Contact Us

Use the form on the right to contact us.

You can edit the text in this area, and change where the contact form on the right submits to, by entering edit mode using the modes on the bottom right. 


123 Street Avenue, City Town, 99999

(123) 555-6789


You can set your address, phone number, email and site description in the settings tab.
Link to read me page with more information.


A guide to help the average man... look less average

How to keep your collars from drooping

Mark Kwak

A couple months ago, my friend let me in on a little menswear secret of his. Well, for the greater good, I am going to let that secret out to the world. Sorry Christian. One of the few things that I hate about semi-spread or point collars is their eager propensity to lay down flat. With low to medium quality shirts, you can start seeing the transformation pretty quickly. When you first buy the shirts, the collars will stand upright, looking sharp and pointed; exactly how I prefer my collars. However, after a few wears and some time in the closet, you'll notice that the collars will start drooping, laying flat on your collar bones.

Well the good news is that you can now implement a small technique that can help your collars stay sharp and structured, just like when you bought them from the store.

The trick is this:  Close the top two buttons of your shirt before hanging them up in your closet. Simple right? Well sometimes the best solutions are pretty simple.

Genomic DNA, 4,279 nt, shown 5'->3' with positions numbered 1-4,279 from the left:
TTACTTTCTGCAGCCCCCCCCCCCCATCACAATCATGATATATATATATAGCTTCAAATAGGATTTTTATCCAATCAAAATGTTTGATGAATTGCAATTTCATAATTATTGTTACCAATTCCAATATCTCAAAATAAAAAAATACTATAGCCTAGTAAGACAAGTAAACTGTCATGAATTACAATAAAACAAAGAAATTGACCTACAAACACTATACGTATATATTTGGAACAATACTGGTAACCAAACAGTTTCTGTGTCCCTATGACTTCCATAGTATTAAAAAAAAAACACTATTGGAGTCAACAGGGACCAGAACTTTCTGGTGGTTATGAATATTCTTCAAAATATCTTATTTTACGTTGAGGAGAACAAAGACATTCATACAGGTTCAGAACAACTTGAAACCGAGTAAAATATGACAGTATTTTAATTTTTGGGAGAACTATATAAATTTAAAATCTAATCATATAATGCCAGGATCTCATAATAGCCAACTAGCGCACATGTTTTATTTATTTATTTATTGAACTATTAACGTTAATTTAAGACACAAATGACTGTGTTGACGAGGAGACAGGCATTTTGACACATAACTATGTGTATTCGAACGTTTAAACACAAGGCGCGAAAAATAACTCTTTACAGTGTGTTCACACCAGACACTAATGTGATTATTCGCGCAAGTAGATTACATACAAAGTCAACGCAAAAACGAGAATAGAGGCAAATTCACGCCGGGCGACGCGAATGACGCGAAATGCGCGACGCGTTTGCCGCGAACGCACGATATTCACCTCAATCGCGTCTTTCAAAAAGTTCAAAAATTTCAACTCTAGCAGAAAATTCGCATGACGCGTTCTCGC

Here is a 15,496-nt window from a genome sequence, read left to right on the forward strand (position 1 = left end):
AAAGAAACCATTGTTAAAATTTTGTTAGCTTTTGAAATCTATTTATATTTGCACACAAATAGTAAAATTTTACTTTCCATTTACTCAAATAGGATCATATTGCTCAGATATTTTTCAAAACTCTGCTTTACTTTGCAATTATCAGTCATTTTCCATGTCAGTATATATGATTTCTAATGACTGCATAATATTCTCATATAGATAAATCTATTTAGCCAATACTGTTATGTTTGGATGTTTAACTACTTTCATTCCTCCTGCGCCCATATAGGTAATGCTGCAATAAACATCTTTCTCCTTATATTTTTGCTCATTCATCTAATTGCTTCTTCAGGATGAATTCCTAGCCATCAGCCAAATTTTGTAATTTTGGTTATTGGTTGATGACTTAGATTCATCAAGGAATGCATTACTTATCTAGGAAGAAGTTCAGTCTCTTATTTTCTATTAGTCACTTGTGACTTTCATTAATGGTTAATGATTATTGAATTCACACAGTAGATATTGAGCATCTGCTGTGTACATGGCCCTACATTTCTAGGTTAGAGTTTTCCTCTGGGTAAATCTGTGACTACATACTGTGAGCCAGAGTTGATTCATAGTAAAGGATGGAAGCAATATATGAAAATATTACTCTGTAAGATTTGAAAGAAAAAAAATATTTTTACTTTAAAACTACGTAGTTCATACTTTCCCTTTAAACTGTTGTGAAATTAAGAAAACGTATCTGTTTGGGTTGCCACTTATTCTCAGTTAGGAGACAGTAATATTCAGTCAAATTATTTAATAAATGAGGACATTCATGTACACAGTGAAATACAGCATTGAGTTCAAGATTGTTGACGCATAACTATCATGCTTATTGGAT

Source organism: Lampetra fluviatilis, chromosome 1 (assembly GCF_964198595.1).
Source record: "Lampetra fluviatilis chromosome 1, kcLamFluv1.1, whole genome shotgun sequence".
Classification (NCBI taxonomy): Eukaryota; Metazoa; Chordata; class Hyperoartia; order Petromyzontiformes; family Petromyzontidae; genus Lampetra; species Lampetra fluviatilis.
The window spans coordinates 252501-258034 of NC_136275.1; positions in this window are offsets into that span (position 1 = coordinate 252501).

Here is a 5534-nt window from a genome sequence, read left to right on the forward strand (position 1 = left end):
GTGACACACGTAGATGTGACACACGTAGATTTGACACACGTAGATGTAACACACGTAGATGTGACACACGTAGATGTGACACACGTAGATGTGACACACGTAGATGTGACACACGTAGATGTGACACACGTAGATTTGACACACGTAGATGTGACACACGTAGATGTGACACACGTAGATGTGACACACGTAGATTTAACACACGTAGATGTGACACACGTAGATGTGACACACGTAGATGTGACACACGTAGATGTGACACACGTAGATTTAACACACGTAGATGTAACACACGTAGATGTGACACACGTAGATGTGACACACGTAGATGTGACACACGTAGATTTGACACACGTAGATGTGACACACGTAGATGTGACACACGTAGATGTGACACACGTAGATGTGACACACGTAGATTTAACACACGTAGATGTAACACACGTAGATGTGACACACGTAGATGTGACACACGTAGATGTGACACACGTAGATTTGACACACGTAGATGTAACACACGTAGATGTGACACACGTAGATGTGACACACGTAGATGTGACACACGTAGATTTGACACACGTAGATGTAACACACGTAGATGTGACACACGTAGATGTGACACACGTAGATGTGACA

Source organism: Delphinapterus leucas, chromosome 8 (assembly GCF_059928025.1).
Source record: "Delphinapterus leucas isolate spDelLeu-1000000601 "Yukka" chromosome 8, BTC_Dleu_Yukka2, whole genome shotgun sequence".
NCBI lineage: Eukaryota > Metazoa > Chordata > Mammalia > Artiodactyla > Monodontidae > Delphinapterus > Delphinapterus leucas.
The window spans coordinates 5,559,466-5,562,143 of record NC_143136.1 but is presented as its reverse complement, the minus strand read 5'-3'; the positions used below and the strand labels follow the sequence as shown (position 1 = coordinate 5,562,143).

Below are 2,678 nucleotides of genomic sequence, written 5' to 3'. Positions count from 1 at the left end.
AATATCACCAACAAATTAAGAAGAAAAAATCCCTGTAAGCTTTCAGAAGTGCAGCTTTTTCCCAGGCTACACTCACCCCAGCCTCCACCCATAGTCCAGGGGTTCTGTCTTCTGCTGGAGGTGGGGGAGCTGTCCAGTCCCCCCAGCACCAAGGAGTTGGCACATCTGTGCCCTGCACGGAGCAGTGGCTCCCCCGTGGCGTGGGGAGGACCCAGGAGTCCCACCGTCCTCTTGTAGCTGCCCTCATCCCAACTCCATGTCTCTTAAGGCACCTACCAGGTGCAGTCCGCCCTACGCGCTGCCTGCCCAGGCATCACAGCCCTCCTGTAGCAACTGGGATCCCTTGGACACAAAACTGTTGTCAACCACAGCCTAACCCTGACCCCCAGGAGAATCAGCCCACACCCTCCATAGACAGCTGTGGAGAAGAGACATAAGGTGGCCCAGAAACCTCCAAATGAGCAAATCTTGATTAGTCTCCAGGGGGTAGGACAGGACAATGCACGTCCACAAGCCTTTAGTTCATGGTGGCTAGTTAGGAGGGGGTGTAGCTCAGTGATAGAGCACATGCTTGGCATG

By closing the top two buttons of your dress shirt, you're basically preserving the original collar shape, and stopping gravity from pulling your collars downward. This way, the "default stance" of your shirt, while hung in your closet, will be that of a shirt whose collars are upright. I've illustrated the technique below.

So this is how I used to hang up my dress shirts: carelessly.

not buttoned shirt

And now, this is how I hang up my shirts, thanks to my friend's little secret.

buttoned shirt

I've been putting this little technique to use in my closet for the past couple months, and I feel like it's helping out substantially. No more droopy collars, no more desperate ironing. Now, I don't think this is a technique that will fully repair an already drooped collar, but it is effective in preserving your collars for much longer periods of time.

It's fairly easy to implement, and if anything, keeps your shirts from falling down from their hangers every now and again. Hope this helps you all as much as it has helped me, and oh yeah, Happy Friday.